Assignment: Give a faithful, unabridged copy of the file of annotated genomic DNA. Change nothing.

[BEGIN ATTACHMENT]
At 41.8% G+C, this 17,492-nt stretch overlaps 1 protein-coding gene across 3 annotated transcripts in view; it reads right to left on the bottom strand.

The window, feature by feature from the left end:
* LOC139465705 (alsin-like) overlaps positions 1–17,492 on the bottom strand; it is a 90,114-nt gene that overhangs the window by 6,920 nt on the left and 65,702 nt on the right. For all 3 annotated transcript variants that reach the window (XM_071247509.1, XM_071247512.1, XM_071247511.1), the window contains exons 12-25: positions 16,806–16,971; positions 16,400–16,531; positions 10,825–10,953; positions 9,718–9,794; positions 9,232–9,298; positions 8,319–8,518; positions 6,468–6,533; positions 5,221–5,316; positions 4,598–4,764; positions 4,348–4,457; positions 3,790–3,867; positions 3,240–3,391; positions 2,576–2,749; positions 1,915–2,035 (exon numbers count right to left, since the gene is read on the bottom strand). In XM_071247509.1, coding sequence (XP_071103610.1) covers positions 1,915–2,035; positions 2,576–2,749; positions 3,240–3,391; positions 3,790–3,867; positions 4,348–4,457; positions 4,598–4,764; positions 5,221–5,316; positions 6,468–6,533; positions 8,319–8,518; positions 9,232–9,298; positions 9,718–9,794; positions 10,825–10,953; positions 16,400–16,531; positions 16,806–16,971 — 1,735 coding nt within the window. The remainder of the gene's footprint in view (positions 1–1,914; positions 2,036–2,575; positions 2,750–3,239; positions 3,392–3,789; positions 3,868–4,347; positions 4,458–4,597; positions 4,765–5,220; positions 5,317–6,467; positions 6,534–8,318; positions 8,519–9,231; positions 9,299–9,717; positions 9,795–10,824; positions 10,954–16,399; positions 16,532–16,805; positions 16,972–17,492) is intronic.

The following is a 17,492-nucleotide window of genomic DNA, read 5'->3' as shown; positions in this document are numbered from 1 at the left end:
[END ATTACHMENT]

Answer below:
At 41.8% G+C, this 17,492-nt stretch overlaps 1 protein-coding gene across 3 annotated transcripts in view; it reads right to left on the bottom strand.

The window, feature by feature from the left end:
* LOC139465705 (alsin-like) overlaps positions 1–17,492 on the bottom strand; it is a 90,114-nt gene that overhangs the window by 6,920 nt on the left and 65,702 nt on the right. For all 3 annotated transcript variants that reach the window (XM_071247509.1, XM_071247512.1, XM_071247511.1), the window contains exons 12-25: positions 16,806–16,971; positions 16,400–16,531; positions 10,825–10,953; positions 9,718–9,794; positions 9,232–9,298; positions 8,319–8,518; positions 6,468–6,533; positions 5,221–5,316; positions 4,598–4,764; positions 4,348–4,457; positions 3,790–3,867; positions 3,240–3,391; positions 2,576–2,749; positions 1,915–2,035 (exon numbers count right to left, since the gene is read on the bottom strand). In XM_071247509.1, coding sequence (XP_071103610.1) covers positions 1,915–2,035; positions 2,576–2,749; positions 3,240–3,391; positions 3,790–3,867; positions 4,348–4,457; positions 4,598–4,764; positions 5,221–5,316; positions 6,468–6,533; positions 8,319–8,518; positions 9,232–9,298; positions 9,718–9,794; positions 10,825–10,953; positions 16,400–16,531; positions 16,806–16,971 — 1,735 coding nt within the window. The remainder of the gene's footprint in view (positions 1–1,914; positions 2,036–2,575; positions 2,750–3,239; positions 3,392–3,789; positions 3,868–4,347; positions 4,458–4,597; positions 4,765–5,220; positions 5,317–6,467; positions 6,534–8,318; positions 8,519–9,231; positions 9,299–9,717; positions 9,795–10,824; positions 10,954–16,399; positions 16,532–16,805; positions 16,972–17,492) is intronic.

The following is a 17,492-nucleotide window of genomic DNA, read 5'->3' as shown; positions in this document are numbered from 1 at the left end: